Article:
Khalidi attempts to tie the latest Israel-Hamas War—the fourth such conflict since Israel unilaterally withdrew from Gaza in 2005—to a housing dispute in eastern Jerusalem. He writes, "Israel's brutal actions in and around Jerusalem's al-Aqsa Mosque, and its attempts to forcibly displace Palestinians in the nearby neighborhood of Sheikh Jarrah, were triggers for another violent, asymmetrical confrontation." These events, the professor asserts, "go to the core of this one-sided struggle against dispossession, and both have long been diligently swept under the rug by U.S. policymakers charged with bringing it to an end."
This, however, is projection at its finest.
Far from being "swept under the rug," the Israeli-Palestinian conflict receives disproportionate attention by U.S. policymakers and the press—certainly when compared to just about any other conflict in the world. Indeed, when thousands of Palestinians were slaughtered during the Syrian Civil War—a figure that its vastly more than have been killed in the current conflagration—it barely made a blip in the Western media, nor did it occasion statements of condemnation from the reliably antisemitic Reps. Omar, Tlaib or McCollum. They didn't care about those Palestinians—just as they didn't speak out when Hamas was murdering dissidents during the so-called Hunger Revolution in Gaza in 2018, or when Fatah was imprisoning and torturing internal critics in the spring of 2021. Nor did those events prompt Khalidi to write an opinion piece for the Washington Post, or for the Post itself to publish any op-eds, let alone editorials, on that violence.
Contra to Khalidi's claims of U.S. "inaction," the inverse is true. The U.S., like the United Nations and the United Kingdom before it, has offered the Palestinians a chance to have something that they've never had before: a sovereign Palestinian Arab state. In 2016, then -Vice President Biden traveled to meet Abbas himself to make the offer, which was rejected. And if there's been a one-sided campaign for dispossession, it has been carried out by Palestinian Arab leaders who have consistently rejected offers for statehood if it meant living in peace next to a Jewish state, choosing to embrace terror and war instead.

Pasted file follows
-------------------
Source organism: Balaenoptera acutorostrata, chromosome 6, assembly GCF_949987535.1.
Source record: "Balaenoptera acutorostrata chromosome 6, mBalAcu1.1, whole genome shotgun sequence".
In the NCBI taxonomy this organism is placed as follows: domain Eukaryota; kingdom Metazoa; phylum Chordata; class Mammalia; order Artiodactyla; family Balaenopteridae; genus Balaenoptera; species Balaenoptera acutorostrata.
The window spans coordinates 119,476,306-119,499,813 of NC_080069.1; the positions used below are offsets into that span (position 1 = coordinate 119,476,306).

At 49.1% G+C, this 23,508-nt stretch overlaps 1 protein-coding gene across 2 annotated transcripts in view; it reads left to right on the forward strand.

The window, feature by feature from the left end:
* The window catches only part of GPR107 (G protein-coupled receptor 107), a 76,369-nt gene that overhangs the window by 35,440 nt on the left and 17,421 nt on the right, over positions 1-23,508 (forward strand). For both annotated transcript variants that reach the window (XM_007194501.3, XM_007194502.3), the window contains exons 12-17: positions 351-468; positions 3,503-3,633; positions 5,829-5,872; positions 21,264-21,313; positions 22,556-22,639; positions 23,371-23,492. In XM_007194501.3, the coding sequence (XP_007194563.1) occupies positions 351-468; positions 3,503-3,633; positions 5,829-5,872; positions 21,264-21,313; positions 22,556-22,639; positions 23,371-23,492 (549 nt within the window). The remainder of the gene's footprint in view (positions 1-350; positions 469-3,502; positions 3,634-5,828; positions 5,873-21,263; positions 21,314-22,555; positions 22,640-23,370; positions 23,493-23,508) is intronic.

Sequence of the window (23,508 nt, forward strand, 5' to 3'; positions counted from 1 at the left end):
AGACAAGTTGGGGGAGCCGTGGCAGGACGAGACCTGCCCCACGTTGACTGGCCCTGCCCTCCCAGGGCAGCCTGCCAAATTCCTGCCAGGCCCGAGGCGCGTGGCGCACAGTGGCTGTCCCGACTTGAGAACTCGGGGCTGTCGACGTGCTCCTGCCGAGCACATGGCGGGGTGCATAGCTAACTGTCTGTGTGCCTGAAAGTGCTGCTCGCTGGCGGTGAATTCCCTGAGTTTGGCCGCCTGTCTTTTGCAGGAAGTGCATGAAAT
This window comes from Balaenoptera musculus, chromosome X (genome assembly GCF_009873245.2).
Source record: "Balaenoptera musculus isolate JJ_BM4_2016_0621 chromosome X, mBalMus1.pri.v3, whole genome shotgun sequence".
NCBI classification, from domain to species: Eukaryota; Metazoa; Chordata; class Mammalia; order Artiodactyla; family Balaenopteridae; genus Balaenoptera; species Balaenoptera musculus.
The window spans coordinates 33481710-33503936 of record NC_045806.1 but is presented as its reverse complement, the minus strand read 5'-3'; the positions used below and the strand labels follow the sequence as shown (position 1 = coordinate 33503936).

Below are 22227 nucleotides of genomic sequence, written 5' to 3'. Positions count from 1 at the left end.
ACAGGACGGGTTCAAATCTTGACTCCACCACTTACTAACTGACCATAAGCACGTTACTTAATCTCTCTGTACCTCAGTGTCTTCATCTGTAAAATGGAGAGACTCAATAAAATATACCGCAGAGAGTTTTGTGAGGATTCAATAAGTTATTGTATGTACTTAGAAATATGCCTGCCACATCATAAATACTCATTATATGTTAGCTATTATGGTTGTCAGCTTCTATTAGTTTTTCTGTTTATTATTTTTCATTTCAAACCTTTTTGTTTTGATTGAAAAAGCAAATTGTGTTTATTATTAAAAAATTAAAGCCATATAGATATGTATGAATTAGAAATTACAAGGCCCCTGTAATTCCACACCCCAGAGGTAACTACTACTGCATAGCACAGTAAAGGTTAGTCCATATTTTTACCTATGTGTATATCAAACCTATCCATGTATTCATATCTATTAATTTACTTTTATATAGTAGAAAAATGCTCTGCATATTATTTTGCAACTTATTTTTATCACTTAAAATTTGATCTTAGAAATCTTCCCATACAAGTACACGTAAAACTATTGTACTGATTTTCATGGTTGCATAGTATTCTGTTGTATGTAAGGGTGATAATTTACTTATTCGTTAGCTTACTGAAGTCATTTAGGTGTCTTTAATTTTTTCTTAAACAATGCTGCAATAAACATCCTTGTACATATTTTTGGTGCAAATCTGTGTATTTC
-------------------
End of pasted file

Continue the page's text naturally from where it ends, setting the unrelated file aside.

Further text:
Israel's Arab population is growing. Israeli Arabs have served on the Supreme Court, run hospitals and major businesses, and enjoy a much greater degree of political expression—including elections and political parties—than Arabs living under the rule of Hamas or Fatah. By contrast, Hamas-controlled Gaza and the Fatah-ruled West Bank are Judenrein.
Presumably Khalidi, whose op-ed implicitly argues for prohibiting Jews to own land in their ancestral homeland, is okay with this fact. He certainly makes no mention of the fact that both Fatah and Hamas promise punishments up- to- and- including death for those who sell land to a Jew. In the United States, restricting land ownership based on creed or ethnicity is known as redlining. But when it comes to the Washington Post's opinion pages and the Jewish state, it is apparently considered a policy worth supporting.
Regrettably, Khalidi isn't alone in his misbegotten characterization of what is unfolding in Israel. As CAMERA has highlighted, Hamas's paymaster, Iran, initiated the latest war in an attempt to apply pressure on the U.S. in ongoing negotiations over Tehran's nuclear program. Indeed, Iran has said as much.